Doug Wolter: Drent era going strong at Morningside

Brian Drent was a hugely successful athlete at Worthington High School who became a hugely successful high school coach who is now a hugely successful coach at Morningside College in Sioux City, Iowa.He was one of those high school kids who turne...

Brian Drent was a hugely successful athlete at Worthington High School who became a hugely successful high school coach who is now a hugely successful coach at Morningside College in Sioux City, Iowa.
He was one of those high school kids who turned every sport he touched into gold. Watching him, you just knew he was going to be successful in life, too.
Today, in his fifth year as Morningside’s head baseball coach, Drent leads a team with a 32-11 record which has a chance of matching Morningside’s all-time single-season win record of 42. It should be no surprise that the former Trojan is pushing the envelope; in his first season as the Mustangs’ head coach, the Mustangs won 37 games - the second most in school history.
I caught up with Brian by telephone on Wednesday. He remains excited about his 2016 team.
“We’ve really got a well-rounded team,” he said. “Our pitching staff is probably one of the best in the (Great Plains Athletic) conference. But we’re also hitting .340 as a team. Defensively, we’re no slouch either.”
There is a serious local connection which helps to make Morningside successful.
Worthington High School graduate Blake Rogers, a catcher/infielder, is in his first year with the Mustangs after starting for the previous two years at Iowa Lakes Community College. Lucas Henning, another WHS grad, is toiling with the Mustangs as a pitcher in his junior year of eligibility.
Both are doing well. Henning sports a 5-2 record with a 3.37 earned run average over 34.2 innings. He has walked 12 batters and struck out 24.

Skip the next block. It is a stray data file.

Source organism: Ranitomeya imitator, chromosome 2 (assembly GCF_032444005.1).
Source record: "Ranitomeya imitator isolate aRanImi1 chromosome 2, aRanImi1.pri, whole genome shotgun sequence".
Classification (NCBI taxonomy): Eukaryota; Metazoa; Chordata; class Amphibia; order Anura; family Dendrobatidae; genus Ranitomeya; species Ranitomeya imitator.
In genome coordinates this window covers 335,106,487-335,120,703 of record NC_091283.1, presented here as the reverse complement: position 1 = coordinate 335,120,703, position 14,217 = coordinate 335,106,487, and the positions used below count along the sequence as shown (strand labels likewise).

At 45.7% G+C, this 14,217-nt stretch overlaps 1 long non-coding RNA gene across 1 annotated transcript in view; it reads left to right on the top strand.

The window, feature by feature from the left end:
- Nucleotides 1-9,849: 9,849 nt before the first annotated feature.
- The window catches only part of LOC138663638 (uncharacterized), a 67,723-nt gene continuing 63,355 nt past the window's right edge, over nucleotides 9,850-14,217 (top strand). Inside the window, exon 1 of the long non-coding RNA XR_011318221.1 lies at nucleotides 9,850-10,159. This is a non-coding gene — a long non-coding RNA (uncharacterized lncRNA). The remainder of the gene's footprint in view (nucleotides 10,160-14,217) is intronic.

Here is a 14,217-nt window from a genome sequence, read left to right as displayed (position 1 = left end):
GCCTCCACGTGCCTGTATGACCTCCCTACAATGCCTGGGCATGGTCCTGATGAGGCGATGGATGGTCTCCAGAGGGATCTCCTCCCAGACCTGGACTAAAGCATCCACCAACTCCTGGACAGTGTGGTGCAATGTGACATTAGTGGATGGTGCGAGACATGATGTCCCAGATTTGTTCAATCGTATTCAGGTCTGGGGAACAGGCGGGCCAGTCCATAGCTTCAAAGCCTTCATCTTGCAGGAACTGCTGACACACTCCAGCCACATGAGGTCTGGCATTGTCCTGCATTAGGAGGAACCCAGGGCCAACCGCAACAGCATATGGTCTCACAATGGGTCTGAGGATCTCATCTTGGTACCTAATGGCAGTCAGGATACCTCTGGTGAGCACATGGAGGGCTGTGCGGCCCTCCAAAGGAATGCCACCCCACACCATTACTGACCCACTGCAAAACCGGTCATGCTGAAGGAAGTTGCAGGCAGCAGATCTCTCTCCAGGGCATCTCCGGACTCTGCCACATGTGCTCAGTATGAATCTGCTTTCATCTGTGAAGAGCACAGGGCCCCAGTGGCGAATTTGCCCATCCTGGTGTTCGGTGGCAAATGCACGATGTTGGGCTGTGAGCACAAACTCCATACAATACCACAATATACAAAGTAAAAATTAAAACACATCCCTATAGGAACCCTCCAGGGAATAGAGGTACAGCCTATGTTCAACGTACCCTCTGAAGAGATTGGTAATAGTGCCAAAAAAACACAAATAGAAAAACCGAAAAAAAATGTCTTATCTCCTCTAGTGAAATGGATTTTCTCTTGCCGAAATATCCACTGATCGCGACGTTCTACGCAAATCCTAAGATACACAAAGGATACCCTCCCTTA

Drent loves Henning’s devotion. “He’s willing to pitch in any situation. Never any issue anytime to take the ball.”
As a freshman at Iowa Lakes, Rogers led the team in hitting with a .367 average. So far at Morningside, he’s batting .365 with 14 runs, seven doubles, five home runs and 25 RBIs.
“He’s been phenomenal for us,” said Drent. “He’s a great guy on the field. He’s also a great guy off the field.”
Next season, another area product - Windom Area standout Sam Huska - will join the Mustangs. Drent says he’s keeping an eye on Worthington High School junior Easton Sauerbrei’s high school progress.
Drent entered the 2016 season with a 121-91 record after posting a 35-18 record in 2015.
Before taking over the Morningside program, he compiled a 157-48 record at Sioux City North High School (for a .766 winning percentage) and led the team to Iowa’s Class 4A state championship in 2009. That year, he was chosen the Iowa High School Baseball Coaches Association Iowa Class 4A Coach of the Year.
Drent was a first-team All North Central Conference player at Morningside as a college freshman in 1993. He attended Indian Hills Community College for a year and was drafted in the 13th round by the Chicago White Sox. He spent three seasons in the White Sox’ minor league system.
A Bellevue University graduate in 2001 with a BA degree in business administration, he is married to a Worthington girl, the former Angela Donovan. They are the parents of two girls, ages 12 and 8.
Today, Brian still considers himself a small-town guy with small-town values. He grew up on farms, worked on his grandparents’ farms and “chucked papers” with the Worthington Daily Globe for more than 10 years through his senior year of high school, getting up at 6:30 or 7 a.m. to do it.
That’s good to fall back on when you’re at the helm of a college program and juggling 40 to 50 players.
“I think that having a work ethic is still the best all-time life lesson that anybody can give to someone else,” Brian said.

Doug Wolter joined the Worthington Globe in December of 1983 as a sports reporter. He later became sports editor, and then news editor and managing editor. In 2006 he moved to Mankato with his wife, Sandy, and served as an editor at the Mankato Free Press. In 2013 he and Sandy returned to Worthington to take up the job of sports editor at The Globe, and they have been in Worthington since.

Doug can be reached at
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